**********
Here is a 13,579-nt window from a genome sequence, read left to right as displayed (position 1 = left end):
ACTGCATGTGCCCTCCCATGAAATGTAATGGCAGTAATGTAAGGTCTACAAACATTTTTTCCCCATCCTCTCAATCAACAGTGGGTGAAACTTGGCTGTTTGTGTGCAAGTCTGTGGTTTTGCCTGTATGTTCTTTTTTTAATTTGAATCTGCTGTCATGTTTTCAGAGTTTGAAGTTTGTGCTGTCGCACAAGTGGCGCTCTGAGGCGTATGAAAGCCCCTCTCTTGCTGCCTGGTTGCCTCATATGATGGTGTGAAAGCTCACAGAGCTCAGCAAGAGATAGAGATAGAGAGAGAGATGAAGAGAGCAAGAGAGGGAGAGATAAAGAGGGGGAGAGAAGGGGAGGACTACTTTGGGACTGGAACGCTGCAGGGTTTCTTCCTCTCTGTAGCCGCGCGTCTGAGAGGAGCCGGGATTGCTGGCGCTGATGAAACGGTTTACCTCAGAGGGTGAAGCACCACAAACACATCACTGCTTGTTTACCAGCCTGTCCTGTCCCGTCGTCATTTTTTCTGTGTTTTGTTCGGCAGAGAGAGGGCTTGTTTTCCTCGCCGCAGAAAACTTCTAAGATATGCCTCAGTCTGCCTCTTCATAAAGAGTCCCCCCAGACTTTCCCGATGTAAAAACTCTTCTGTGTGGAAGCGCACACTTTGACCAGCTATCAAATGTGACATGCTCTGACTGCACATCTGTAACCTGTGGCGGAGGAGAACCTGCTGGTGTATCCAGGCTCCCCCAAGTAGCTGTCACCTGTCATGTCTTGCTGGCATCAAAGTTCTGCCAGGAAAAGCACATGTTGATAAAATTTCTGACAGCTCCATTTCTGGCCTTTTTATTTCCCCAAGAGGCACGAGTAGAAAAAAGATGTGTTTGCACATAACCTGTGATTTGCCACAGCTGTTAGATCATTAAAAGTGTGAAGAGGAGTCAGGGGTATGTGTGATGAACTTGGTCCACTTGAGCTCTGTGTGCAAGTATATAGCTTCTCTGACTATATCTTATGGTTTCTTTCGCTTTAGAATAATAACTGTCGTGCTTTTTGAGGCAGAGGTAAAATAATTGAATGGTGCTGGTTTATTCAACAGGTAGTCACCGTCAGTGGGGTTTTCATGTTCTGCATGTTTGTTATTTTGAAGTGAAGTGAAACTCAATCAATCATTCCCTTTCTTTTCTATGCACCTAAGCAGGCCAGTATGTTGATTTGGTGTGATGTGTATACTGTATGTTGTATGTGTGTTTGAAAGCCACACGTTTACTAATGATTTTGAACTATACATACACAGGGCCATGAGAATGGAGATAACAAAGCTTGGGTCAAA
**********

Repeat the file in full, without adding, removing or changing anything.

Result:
Here is a 13,579-nt window from a genome sequence, read left to right as displayed (position 1 = left end):
ACTGCATGTGCCCTCCCATGAAATGTAATGGCAGTAATGTAAGGTCTACAAACATTTTTTCCCCATCCTCTCAATCAACAGTGGGTGAAACTTGGCTGTTTGTGTGCAAGTCTGTGGTTTTGCCTGTATGTTCTTTTTTTAATTTGAATCTGCTGTCATGTTTTCAGAGTTTGAAGTTTGTGCTGTCGCACAAGTGGCGCTCTGAGGCGTATGAAAGCCCCTCTCTTGCTGCCTGGTTGCCTCATATGATGGTGTGAAAGCTCACAGAGCTCAGCAAGAGATAGAGATAGAGAGAGAGATGAAGAGAGCAAGAGAGGGAGAGATAAAGAGGGGGAGAGAAGGGGAGGACTACTTTGGGACTGGAACGCTGCAGGGTTTCTTCCTCTCTGTAGCCGCGCGTCTGAGAGGAGCCGGGATTGCTGGCGCTGATGAAACGGTTTACCTCAGAGGGTGAAGCACCACAAACACATCACTGCTTGTTTACCAGCCTGTCCTGTCCCGTCGTCATTTTTTCTGTGTTTTGTTCGGCAGAGAGAGGGCTTGTTTTCCTCGCCGCAGAAAACTTCTAAGATATGCCTCAGTCTGCCTCTTCATAAAGAGTCCCCCCAGACTTTCCCGATGTAAAAACTCTTCTGTGTGGAAGCGCACACTTTGACCAGCTATCAAATGTGACATGCTCTGACTGCACATCTGTAACCTGTGGCGGAGGAGAACCTGCTGGTGTATCCAGGCTCCCCCAAGTAGCTGTCACCTGTCATGTCTTGCTGGCATCAAAGTTCTGCCAGGAAAAGCACATGTTGATAAAATTTCTGACAGCTCCATTTCTGGCCTTTTTATTTCCCCAAGAGGCACGAGTAGAAAAAAGATGTGTTTGCACATAACCTGTGATTTGCCACAGCTGTTAGATCATTAAAAGTGTGAAGAGGAGTCAGGGGTATGTGTGATGAACTTGGTCCACTTGAGCTCTGTGTGCAAGTATATAGCTTCTCTGACTATATCTTATGGTTTCTTTCGCTTTAGAATAATAACTGTCGTGCTTTTTGAGGCAGAGGTAAAATAATTGAATGGTGCTGGTTTATTCAACAGGTAGTCACCGTCAGTGGGGTTTTCATGTTCTGCATGTTTGTTATTTTGAAGTGAAGTGAAACTCAATCAATCATTCCCTTTCTTTTCTATGCACCTAAGCAGGCCAGTATGTTGATTTGGTGTGATGTGTATACTGTATGTTGTATGTGTGTTTGAAAGCCACACGTTTACTAATGATTTTGAACTATACATACACAGGGCCATGAGAATGGAGATAACAAAGCTTGGGTCAAA